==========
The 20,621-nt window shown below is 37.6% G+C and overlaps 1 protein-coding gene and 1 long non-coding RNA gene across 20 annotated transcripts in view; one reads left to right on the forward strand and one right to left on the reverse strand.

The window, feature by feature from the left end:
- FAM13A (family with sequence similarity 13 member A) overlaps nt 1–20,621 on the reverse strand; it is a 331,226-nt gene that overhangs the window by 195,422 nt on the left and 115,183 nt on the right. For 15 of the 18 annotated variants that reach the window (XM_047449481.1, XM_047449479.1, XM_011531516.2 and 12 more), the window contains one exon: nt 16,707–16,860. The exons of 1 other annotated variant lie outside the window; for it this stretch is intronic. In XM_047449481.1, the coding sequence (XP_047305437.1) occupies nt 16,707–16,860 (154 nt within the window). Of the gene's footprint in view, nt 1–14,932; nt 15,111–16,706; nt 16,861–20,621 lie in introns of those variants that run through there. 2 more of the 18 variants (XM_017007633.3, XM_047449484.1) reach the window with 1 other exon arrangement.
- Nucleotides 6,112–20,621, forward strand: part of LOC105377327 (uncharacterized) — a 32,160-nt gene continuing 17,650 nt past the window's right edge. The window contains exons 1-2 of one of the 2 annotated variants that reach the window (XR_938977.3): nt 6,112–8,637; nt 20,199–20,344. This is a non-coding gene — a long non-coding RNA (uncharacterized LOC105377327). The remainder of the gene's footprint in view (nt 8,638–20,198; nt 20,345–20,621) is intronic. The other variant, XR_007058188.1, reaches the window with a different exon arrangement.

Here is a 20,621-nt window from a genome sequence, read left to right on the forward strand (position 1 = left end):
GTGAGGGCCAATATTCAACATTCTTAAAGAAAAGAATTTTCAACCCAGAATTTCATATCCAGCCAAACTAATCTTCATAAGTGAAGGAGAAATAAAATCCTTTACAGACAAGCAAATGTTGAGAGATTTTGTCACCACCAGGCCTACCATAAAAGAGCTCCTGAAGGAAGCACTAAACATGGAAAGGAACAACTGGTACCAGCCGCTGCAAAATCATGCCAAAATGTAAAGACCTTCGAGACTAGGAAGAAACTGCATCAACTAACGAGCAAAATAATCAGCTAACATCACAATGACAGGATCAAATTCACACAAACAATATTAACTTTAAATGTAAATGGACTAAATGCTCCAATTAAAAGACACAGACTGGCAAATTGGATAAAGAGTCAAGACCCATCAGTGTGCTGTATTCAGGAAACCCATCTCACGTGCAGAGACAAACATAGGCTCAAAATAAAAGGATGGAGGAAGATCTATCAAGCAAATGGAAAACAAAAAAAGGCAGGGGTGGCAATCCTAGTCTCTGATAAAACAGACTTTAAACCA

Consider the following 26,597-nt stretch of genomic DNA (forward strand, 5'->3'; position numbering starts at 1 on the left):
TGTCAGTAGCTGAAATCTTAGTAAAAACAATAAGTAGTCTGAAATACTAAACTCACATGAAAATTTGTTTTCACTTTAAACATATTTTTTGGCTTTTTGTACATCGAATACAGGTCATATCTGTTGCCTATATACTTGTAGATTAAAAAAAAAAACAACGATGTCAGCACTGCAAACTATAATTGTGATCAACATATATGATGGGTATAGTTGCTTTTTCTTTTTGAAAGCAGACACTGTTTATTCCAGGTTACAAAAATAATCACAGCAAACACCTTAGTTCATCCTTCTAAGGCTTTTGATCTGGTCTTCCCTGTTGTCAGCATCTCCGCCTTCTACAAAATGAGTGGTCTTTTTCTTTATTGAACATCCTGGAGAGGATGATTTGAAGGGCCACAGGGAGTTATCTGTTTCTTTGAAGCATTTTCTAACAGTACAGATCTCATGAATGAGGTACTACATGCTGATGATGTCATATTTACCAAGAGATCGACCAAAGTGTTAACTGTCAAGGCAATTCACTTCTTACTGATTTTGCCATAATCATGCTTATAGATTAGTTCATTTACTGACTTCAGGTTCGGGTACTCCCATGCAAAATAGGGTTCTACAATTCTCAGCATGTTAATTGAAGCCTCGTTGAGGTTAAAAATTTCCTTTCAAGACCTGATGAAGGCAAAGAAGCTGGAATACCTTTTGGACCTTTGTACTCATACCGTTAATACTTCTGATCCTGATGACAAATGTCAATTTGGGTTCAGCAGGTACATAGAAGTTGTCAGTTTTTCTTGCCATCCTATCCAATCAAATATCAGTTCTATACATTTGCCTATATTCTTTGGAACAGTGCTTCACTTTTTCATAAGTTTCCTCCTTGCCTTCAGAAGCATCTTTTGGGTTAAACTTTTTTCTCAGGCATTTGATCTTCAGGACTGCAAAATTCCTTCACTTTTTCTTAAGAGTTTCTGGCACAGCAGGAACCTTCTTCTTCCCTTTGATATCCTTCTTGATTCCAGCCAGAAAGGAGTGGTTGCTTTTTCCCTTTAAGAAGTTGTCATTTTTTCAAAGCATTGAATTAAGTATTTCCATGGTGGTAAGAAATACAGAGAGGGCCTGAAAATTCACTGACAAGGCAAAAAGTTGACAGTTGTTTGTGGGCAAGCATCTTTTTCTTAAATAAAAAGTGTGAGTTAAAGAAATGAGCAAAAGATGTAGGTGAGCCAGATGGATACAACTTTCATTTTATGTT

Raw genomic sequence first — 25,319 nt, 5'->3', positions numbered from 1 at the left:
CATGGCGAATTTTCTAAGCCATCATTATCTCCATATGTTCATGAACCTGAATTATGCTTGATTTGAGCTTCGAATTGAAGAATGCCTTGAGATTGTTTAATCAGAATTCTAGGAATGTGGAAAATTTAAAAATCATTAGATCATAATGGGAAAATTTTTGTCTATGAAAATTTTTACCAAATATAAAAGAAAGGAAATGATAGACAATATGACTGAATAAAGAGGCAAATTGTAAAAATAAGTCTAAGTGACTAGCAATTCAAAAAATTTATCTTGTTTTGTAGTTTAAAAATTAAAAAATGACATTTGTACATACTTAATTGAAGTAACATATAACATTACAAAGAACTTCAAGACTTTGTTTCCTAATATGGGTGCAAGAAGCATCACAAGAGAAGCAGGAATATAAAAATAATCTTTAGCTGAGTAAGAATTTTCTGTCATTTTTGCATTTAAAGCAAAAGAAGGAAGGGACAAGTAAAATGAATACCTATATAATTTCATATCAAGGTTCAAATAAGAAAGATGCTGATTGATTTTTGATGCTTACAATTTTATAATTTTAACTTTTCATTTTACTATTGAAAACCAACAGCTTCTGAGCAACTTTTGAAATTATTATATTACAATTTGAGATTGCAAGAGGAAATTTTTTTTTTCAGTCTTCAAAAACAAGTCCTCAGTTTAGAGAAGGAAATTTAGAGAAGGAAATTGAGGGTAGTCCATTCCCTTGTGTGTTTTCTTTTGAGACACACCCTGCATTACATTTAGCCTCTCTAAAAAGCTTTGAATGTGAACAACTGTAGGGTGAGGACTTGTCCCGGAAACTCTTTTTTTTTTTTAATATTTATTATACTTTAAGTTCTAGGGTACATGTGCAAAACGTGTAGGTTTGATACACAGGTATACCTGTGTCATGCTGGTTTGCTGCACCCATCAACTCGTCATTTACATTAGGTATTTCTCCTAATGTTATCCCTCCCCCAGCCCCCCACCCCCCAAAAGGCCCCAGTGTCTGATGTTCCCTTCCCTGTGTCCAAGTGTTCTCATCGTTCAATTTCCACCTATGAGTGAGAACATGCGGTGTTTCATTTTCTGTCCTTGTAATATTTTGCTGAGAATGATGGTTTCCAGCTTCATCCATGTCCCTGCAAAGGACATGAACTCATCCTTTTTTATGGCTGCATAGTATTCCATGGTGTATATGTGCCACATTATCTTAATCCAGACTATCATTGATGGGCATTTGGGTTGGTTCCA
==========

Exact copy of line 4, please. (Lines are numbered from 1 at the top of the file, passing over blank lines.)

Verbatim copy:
- Nucleotides 6,112–20,621, forward strand: part of LOC105377327 (uncharacterized) — a 32,160-nt gene continuing 17,650 nt past the window's right edge. The window contains exons 1-2 of one of the 2 annotated variants that reach the window (XR_938977.3): nt 6,112–8,637; nt 20,199–20,344. This is a non-coding gene — a long non-coding RNA (uncharacterized LOC105377327). The remainder of the gene's footprint in view (nt 8,638–20,198; nt 20,345–20,621) is intronic. The other variant, XR_007058188.1, reaches the window with a different exon arrangement.